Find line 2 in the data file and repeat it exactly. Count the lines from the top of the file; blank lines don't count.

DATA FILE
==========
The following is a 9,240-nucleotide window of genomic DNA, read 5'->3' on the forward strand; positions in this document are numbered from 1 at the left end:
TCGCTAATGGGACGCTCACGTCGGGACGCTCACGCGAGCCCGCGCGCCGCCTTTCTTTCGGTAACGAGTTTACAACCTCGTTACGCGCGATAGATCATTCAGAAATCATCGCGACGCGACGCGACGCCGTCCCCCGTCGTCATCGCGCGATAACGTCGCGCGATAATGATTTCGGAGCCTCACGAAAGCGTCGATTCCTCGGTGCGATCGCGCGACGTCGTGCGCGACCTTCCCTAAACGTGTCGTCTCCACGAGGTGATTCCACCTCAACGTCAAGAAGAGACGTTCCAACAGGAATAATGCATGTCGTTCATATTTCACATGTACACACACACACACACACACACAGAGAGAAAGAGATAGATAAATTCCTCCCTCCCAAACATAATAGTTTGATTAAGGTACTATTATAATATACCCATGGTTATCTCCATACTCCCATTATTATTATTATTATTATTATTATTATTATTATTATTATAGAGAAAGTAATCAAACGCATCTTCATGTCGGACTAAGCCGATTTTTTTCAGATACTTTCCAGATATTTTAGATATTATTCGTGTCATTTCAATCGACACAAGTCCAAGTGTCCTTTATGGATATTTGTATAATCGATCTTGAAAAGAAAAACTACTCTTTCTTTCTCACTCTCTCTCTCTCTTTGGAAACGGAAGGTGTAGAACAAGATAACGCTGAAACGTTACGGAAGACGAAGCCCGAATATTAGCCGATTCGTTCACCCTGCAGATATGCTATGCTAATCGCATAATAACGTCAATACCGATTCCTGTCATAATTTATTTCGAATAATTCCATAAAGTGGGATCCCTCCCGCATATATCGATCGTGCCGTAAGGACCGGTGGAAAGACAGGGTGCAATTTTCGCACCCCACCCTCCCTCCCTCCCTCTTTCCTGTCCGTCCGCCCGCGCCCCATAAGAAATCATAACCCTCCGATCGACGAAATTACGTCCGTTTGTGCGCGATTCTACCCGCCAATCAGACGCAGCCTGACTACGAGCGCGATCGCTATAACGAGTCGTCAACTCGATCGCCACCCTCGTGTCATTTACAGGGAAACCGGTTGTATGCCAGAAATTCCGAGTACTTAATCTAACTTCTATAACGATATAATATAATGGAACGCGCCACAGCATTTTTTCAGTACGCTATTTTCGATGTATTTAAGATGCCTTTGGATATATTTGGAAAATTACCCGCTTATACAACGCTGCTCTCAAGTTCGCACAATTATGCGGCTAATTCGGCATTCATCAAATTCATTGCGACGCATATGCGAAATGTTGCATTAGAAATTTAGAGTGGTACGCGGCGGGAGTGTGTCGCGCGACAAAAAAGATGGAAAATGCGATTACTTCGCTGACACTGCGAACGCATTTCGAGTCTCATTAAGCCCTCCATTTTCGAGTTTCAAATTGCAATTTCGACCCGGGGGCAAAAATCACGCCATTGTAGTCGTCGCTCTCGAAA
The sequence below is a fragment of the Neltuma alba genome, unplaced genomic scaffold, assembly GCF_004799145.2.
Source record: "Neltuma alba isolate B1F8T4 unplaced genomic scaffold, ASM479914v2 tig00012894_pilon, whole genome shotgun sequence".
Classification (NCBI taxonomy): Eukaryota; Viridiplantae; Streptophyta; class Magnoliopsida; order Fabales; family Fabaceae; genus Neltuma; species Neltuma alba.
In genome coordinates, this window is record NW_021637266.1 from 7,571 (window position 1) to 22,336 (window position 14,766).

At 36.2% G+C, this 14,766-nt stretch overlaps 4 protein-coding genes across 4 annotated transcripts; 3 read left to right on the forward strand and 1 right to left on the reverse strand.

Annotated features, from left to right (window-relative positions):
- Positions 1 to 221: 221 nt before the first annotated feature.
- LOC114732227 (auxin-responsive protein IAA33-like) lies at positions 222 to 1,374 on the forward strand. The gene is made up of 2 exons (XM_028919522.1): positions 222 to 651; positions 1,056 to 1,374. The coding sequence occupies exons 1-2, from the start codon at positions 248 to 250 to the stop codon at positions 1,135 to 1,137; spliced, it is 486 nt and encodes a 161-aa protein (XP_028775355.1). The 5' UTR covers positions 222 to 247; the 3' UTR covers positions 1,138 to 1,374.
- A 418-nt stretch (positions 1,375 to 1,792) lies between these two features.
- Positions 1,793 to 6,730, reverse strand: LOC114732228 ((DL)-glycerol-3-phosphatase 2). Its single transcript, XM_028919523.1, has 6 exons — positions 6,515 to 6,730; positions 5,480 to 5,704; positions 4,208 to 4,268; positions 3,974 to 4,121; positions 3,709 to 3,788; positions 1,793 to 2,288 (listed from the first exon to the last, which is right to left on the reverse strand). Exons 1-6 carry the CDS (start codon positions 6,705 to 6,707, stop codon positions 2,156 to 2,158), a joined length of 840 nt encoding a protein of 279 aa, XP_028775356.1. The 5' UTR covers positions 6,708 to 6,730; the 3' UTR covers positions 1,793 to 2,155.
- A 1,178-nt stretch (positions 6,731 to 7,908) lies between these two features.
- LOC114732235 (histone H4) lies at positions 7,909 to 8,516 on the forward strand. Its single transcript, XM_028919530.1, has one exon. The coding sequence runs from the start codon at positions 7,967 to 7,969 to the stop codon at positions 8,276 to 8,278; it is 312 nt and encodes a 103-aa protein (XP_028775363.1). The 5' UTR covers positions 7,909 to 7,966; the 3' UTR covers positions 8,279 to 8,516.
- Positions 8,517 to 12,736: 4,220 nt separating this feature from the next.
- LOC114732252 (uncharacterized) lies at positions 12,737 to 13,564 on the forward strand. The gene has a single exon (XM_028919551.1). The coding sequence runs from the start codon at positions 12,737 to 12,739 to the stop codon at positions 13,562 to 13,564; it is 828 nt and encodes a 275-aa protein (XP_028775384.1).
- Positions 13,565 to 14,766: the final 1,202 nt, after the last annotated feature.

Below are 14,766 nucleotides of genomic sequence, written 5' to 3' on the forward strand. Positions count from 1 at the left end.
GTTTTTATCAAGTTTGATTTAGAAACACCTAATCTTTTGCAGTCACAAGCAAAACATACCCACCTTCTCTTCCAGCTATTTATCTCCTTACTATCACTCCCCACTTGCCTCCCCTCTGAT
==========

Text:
TCGCTAATGGGACGCTCACGTCGGGACGCTCACGCGAGCCCGCGCGCCGCCTTTCTTTCGGTAACGAGTTTACAACCTCGTTACGCGCGATAGATCATTCAGAAATCATCGCGACGCGACGCGACGCCGTCCCCCGTCGTCATCGCGCGATAACGTCGCGCGATAATGATTTCGGAGCCTCACGAAAGCGTCGATTCCTCGGTGCGATCGCGCGACGTCGTGCGCGACCTTCCCTAAACGTGTCGTCTCCACGAGGTGATTCCACCTCAACGTCAAGAAGAGACGTTCCAACAGGAATAATGCATGTCGTTCATATTTCACATGTACACACACACACACACACACACAGAGAGAAAGAGATAGATAAATTCCTCCCTCCCAAACATAATAGTTTGATTAAGGTACTATTATAATATACCCATGGTTATCTCCATACTCCCATTATTATTATTATTATTATTATTATTATTATTATTATTATAGAGAAAGTAATCAAACGCATCTTCATGTCGGACTAAGCCGATTTTTTTCAGATACTTTCCAGATATTTTAGATATTATTCGTGTCATTTCAATCGACACAAGTCCAAGTGTCCTTTATGGATATTTGTATAATCGATCTTGAAAAGAAAAACTACTCTTTCTTTCTCACTCTCTCTCTCTCTTTGGAAACGGAAGGTGTAGAACAAGATAACGCTGAAACGTTACGGAAGACGAAGCCCGAATATTAGCCGATTCGTTCACCCTGCAGATATGCTATGCTAATCGCATAATAACGTCAATACCGATTCCTGTCATAATTTATTTCGAATAATTCCATAAAGTGGGATCCCTCCCGCATATATCGATCGTGCCGTAAGGACCGGTGGAAAGACAGGGTGCAATTTTCGCACCCCACCCTCCCTCCCTCCCTCTTTCCTGTCCGTCCGCCCGCGCCCCATAAGAAATCATAACCCTCCGATCGACGAAATTACGTCCGTTTGTGCGCGATTCTACCCGCCAATCAGACGCAGCCTGACTACGAGCGCGATCGCTATAACGAGTCGTCAACTCGATCGCCACCCTCGTGTCATTTACAGGGAAACCGGTTGTATGCCAGAAATTCCGAGTACTTAATCTAACTTCTATAACGATATAATATAATGGAACGCGCCACAGCATTTTTTCAGTACGCTATTTTCGATGTATTTAAGATGCCTTTGGATATATTTGGAAAATTACCCGCTTATACAACGCTGCTCTCAAGTTCGCACAATTATGCGGCTAATTCGGCATTCATCAAATTCATTGCGACGCATATGCGAAATGTTGCATTAGAAATTTAGAGTGGTACGCGGCGGGAGTGTGTCGCGCGACAAAAAAGATGGAAAATGCGATTACTTCGCTGACACTGCGAACGCATTTCGAGTCTCATTAAGCCCTCCATTTTCGAGTTTCAAATTGCAATTTCGACCCGGGGGCAAAAATCACGCCATTGTAGTCGTCGCTCTCGAAA